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University of North Texas One O’Clock Lab Band: Lab 2018: The Rhythm of the Road (North Texas Jazz)

A review of the 2018 album from UNT's premier jazz ensemble

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University of North Texas One O'Clock Lab Band: Lab 2018: The Rhythm of the Road
The cover of Lab 2018: The Rhythm of the Road by the University of North Texas One O’Clock Lab Band

Musical riches abound on this showcase for the One O’Clock Lab Band, UNT’s premiere jazz ensemble, which has been recording yearly since 1967. This edition’s members hail from the U.S., Canada, Colombia, Cuba, Japan, and Taiwan.

Saxophonist Brandon Moore, who graduated with a master’s degree in May 2018, contributed two fine originals and arranged two other tracks. His “The Rhythm of the Road” rides hard over drummer John Sturino’s infectious shuffle beat, while crisp section work punctuates the solos and clever interplay by trombonist Brian Woodbury and alto saxophonist Kyle Bellaire. Moore and guitarist Daniel Pinilla are featured on the saxophonist’s arrangement of Chris Potter’s funky, panoramic “Train.” “Blues for Kazu” was written by Moore to showcase Cootie Williams-influenced trumpeter Kazunori Tanaka. Bassist Paul Reyes drops in a tasty solo that contrasts with Tanaka’s plunger-mute artistry. Tight ensemble work underscores its deep blues feel.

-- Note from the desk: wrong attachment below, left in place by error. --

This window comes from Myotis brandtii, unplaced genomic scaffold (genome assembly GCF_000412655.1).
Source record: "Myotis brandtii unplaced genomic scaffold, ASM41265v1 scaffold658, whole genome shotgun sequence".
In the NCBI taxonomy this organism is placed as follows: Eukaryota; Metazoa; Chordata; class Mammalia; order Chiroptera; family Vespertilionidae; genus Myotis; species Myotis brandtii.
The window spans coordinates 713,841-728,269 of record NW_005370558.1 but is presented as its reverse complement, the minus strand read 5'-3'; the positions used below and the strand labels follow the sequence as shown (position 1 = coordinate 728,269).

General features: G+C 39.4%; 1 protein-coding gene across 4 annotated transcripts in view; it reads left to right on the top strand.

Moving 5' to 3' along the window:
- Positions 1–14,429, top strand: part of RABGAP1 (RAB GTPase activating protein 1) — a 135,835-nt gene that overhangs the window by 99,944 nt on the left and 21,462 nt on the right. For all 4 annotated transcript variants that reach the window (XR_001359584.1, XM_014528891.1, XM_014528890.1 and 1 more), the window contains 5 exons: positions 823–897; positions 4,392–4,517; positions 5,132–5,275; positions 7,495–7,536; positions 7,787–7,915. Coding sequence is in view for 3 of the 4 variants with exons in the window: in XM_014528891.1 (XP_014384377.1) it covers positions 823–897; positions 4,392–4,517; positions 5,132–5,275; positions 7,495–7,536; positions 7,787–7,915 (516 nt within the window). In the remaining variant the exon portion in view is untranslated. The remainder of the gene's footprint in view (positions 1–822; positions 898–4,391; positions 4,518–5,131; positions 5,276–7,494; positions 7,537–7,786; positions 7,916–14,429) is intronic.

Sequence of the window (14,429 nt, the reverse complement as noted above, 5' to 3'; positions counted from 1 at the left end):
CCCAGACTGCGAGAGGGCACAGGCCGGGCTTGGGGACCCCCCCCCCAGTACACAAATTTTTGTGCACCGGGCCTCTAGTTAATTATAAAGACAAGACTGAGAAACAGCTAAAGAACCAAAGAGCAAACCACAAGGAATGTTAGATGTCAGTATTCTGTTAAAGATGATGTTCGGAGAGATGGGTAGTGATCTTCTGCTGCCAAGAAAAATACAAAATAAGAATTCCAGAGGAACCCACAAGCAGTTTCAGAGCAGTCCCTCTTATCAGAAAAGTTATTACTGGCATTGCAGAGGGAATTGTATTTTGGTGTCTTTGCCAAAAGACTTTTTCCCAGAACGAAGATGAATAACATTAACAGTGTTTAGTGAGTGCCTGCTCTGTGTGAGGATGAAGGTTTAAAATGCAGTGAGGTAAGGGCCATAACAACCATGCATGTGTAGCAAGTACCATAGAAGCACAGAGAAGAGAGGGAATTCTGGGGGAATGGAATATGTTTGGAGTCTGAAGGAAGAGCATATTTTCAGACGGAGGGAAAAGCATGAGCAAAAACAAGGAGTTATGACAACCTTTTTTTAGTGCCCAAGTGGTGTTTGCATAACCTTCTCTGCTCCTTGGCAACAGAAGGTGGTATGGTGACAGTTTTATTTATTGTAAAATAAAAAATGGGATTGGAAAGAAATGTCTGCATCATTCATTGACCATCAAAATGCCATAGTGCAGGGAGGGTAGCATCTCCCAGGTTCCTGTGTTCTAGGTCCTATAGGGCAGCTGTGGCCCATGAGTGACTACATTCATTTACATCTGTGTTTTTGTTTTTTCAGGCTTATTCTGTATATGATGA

Sturino arranged the boppish opening track, Victor Lewis’ “Hey, It’s Me You’re Talkin’ To,” which features saxophonist Will Nathman and trumpeter Gregory Newman. Grad student Kyle Gordon’s delicate arrangement of Billy Strayhorn’s “A Flower Is a Lovesome Thing” offers a beautiful change of pace, showcasing Marion Powers’ wistful vocals. Faculty member Rich DeRosa’s “Birds of a Feather…” spotlights pianist Paul Lees, while Lab Band director Alan Baylock’s “Without a Doubt” features a blistering solo from Sam Cousineau on alto sax.

Woodbury arranged the band’s unusual 10/8 take on Heitor Villa-Lobos’ “Bachianas Brasileiras No. 5,” blending Bach’s baroque sound with Brazilian folk influences and featuring trombonist DJ Rice and bassist Reyes. Moore arranged Coltrane’s dreamy ballad “After the Rain” to spotlight Brendon Wilkins (the band’s baritone sax player) on flute and Gregory Newman on flugelhorn. Cushioned by the full ensemble, they deliver mightily.

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